Pretoria Regiment Sherman tanks in Italy – Operation Olive

Great ‘colourised’ image of Sherman Firefly tanks of ‘C’ Squadron, Pretoria Regiment somewhere in Italy in 1944 during Operation Olive. The Pretoria Regiment fought as part of 11th South African Armoured Brigade, 6th South African Armoured Division.

Operation Olive has been described as the biggest battle of materials ever fought in Italy. Over 1,200,000 men participated in the battle. The battle took the form of a pincer manoeuvre carried out by the British Eighth Army and the U.S Fifth Army against the German 10th Army (10. Armee) and German 14th Army (14. Armee).

In mid 1944 two Allied brigades took the Chianti highlands, Radda, Maione. The Guards took it by night, supported by the tanks of the Pretoria Regiment. By 20 July, General Kirkman insisted that the 6th South African Armoured Division lead the crossing of the Arno river but lost some tanks on the gravel due to heavy mining when supporting the 4th Infantry Division. Its flanks were guarded by the 8th Indian Infantry Division. Eventually, it crossed the river and captured Mercatale, defended by the German 356th Infantry Division who were supported by Tiger tanks.


South African 6th Armoured Division crossing the River Arno

Despite delaying actions by the German Parachute Division, the South Africans reached the Paula line on 28 July. Eventually, by Alexander’s decision, Florence was to be bypassed by the spearhead which constituted the South African and New Zealand Divisions. The Imperial Light Horse/Kimberley Regiment was the first to enter the city. Afterwards, the 6th South African Armoured Division was withdrawn into Eighth Army reserve near Siena. There it was resupplied, completed, and waited for a possible reinforcement of the U.S. Seventh Army for the assault of southern France in August, but was replaced at the last minute by the British 6th Armoured Division and resumed its operations in Italy.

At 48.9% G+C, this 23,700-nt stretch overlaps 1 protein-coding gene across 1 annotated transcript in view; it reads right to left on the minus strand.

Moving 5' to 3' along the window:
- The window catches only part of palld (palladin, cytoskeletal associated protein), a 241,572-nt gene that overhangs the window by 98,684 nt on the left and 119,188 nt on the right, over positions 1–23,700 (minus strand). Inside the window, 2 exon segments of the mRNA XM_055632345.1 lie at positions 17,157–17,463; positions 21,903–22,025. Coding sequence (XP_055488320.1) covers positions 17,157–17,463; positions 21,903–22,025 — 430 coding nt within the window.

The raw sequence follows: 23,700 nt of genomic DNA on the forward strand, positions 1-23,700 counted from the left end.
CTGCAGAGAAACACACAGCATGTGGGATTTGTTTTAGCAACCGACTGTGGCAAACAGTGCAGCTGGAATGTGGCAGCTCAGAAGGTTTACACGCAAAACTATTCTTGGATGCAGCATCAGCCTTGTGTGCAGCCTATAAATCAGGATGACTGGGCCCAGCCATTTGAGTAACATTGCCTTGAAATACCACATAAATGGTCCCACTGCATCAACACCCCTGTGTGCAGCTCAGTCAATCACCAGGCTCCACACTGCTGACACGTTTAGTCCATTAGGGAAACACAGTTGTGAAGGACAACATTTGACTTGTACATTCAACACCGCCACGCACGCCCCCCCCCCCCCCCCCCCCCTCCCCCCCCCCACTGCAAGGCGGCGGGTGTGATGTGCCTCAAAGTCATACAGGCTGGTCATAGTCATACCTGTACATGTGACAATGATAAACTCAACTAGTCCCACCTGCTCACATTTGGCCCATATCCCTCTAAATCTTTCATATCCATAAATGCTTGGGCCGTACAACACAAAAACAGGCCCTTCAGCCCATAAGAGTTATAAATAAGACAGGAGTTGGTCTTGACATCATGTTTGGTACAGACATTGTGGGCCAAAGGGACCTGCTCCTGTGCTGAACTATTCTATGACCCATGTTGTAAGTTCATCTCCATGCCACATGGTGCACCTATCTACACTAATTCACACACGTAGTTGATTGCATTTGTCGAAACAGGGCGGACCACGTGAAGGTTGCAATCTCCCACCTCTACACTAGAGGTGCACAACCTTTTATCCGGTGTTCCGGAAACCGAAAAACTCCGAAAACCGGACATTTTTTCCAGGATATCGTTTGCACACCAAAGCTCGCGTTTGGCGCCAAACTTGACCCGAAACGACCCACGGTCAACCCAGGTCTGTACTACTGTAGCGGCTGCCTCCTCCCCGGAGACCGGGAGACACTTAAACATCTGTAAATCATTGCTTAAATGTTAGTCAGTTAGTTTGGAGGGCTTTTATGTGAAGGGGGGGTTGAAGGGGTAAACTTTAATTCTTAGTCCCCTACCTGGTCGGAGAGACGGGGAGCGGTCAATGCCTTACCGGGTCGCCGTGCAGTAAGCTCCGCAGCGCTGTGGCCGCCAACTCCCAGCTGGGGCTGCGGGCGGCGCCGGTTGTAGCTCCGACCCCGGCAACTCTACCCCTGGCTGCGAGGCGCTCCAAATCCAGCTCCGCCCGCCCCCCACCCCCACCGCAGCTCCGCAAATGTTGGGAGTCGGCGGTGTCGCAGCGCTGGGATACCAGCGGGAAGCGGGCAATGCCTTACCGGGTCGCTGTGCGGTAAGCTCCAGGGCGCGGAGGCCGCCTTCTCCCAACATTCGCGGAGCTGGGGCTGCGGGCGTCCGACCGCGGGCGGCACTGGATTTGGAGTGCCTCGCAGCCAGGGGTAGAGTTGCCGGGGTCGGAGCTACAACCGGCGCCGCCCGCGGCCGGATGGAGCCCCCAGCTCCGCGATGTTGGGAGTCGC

The war was certainly not over for the South African 6th Armoured Division. It took part in the consolidation of the Arno bridgehead in September and prepared to assault the Gothic line. In the process, the Division was ordered to advance along Route 64 leading to Vertago and Bologna and to capture the twin peaks of Sole and Capara. Meanwhile, the Guard brigade met heavy resistance from the well dug-in German Lehr Brigade and two battalions of the German 362nd Infantry Division.

The 11th Armored Brigade was forced to fight dismounted due to the terrain. Finally, the German forces retreated to the Green line, and Operation Olive officially ended on 21 September 1944.

Caption courtesy WW2 Colourised Images and Wikipedia. Colourised Image copyright “Color by Doug”

7 thoughts on “Pretoria Regiment Sherman tanks in Italy – Operation Olive

  1. My Dad was one of them. Captain Lawrence Charles Weinrich. Very proud of Dad and all the men in the South African divisions WWII.


  2. Pingback: The little known South African connection with The Household Division (The Guards) | The Observation Post

  3. My uncle – my father’s only sibling – was also there with the Pretoria Regiment. Sadly, Cpl ‘Paddy’ Steele (109429V) was killed in action on 25 June 1944. I am very proud of him.